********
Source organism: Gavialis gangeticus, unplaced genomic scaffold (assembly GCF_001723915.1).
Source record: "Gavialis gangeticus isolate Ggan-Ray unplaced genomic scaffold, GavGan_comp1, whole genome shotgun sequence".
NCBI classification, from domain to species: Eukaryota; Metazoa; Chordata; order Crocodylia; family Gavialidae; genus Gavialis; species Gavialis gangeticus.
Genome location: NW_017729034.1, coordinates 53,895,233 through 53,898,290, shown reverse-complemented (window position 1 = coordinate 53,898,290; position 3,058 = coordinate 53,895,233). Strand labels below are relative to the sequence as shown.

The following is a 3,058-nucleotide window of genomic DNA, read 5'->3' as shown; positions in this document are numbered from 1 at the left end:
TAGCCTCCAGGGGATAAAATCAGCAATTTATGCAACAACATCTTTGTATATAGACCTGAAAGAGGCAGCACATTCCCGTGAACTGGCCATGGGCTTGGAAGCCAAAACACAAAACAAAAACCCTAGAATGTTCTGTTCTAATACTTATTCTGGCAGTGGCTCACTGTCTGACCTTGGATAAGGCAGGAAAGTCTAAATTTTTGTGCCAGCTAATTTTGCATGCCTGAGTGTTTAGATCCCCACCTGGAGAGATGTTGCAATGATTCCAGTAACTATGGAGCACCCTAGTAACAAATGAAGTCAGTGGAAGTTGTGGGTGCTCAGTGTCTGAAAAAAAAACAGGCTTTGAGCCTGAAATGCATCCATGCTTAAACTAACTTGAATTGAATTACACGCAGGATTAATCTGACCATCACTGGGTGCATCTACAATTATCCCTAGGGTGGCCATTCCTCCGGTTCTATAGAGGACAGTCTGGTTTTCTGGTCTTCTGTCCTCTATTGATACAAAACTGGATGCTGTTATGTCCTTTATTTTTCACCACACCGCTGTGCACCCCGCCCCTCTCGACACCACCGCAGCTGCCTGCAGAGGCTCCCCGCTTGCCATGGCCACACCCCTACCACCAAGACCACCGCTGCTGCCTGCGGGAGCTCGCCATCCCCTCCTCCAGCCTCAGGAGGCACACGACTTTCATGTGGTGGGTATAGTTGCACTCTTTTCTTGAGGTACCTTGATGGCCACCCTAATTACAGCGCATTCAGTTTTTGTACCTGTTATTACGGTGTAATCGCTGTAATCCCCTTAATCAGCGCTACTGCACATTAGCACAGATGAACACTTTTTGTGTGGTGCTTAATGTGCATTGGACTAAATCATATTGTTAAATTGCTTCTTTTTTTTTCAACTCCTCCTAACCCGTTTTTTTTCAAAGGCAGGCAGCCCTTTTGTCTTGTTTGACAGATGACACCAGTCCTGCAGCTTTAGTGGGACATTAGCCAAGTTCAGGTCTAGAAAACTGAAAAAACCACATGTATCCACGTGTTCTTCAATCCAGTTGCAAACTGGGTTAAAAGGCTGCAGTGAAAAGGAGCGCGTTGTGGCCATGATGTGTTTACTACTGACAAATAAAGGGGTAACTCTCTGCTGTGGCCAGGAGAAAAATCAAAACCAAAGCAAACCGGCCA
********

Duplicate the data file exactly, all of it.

Source organism: Gavialis gangeticus, unplaced genomic scaffold (assembly GCF_001723915.1).
Source record: "Gavialis gangeticus isolate Ggan-Ray unplaced genomic scaffold, GavGan_comp1, whole genome shotgun sequence".
NCBI classification, from domain to species: Eukaryota; Metazoa; Chordata; order Crocodylia; family Gavialidae; genus Gavialis; species Gavialis gangeticus.
Genome location: NW_017729034.1, coordinates 53,895,233 through 53,898,290, shown reverse-complemented (window position 1 = coordinate 53,898,290; position 3,058 = coordinate 53,895,233). Strand labels below are relative to the sequence as shown.

The following is a 3,058-nucleotide window of genomic DNA, read 5'->3' as shown; positions in this document are numbered from 1 at the left end:
TAGCCTCCAGGGGATAAAATCAGCAATTTATGCAACAACATCTTTGTATATAGACCTGAAAGAGGCAGCACATTCCCGTGAACTGGCCATGGGCTTGGAAGCCAAAACACAAAACAAAAACCCTAGAATGTTCTGTTCTAATACTTATTCTGGCAGTGGCTCACTGTCTGACCTTGGATAAGGCAGGAAAGTCTAAATTTTTGTGCCAGCTAATTTTGCATGCCTGAGTGTTTAGATCCCCACCTGGAGAGATGTTGCAATGATTCCAGTAACTATGGAGCACCCTAGTAACAAATGAAGTCAGTGGAAGTTGTGGGTGCTCAGTGTCTGAAAAAAAAACAGGCTTTGAGCCTGAAATGCATCCATGCTTAAACTAACTTGAATTGAATTACACGCAGGATTAATCTGACCATCACTGGGTGCATCTACAATTATCCCTAGGGTGGCCATTCCTCCGGTTCTATAGAGGACAGTCTGGTTTTCTGGTCTTCTGTCCTCTATTGATACAAAACTGGATGCTGTTATGTCCTTTATTTTTCACCACACCGCTGTGCACCCCGCCCCTCTCGACACCACCGCAGCTGCCTGCAGAGGCTCCCCGCTTGCCATGGCCACACCCCTACCACCAAGACCACCGCTGCTGCCTGCGGGAGCTCGCCATCCCCTCCTCCAGCCTCAGGAGGCACACGACTTTCATGTGGTGGGTATAGTTGCACTCTTTTCTTGAGGTACCTTGATGGCCACCCTAATTACAGCGCATTCAGTTTTTGTACCTGTTATTACGGTGTAATCGCTGTAATCCCCTTAATCAGCGCTACTGCACATTAGCACAGATGAACACTTTTTGTGTGGTGCTTAATGTGCATTGGACTAAATCATATTGTTAAATTGCTTCTTTTTTTTTCAACTCCTCCTAACCCGTTTTTTTTCAAAGGCAGGCAGCCCTTTTGTCTTGTTTGACAGATGACACCAGTCCTGCAGCTTTAGTGGGACATTAGCCAAGTTCAGGTCTAGAAAACTGAAAAAACCACATGTATCCACGTGTTCTTCAATCCAGTTGCAAACTGGGTTAAAAGGCTGCAGTGAAAAGGAGCGCGTTGTGGCCATGATGTGTTTACTACTGACAAATAAAGGGGTAACTCTCTGCTGTGGCCAGGAGAAAAATCAAAACCAAAGCAAACCGGCCA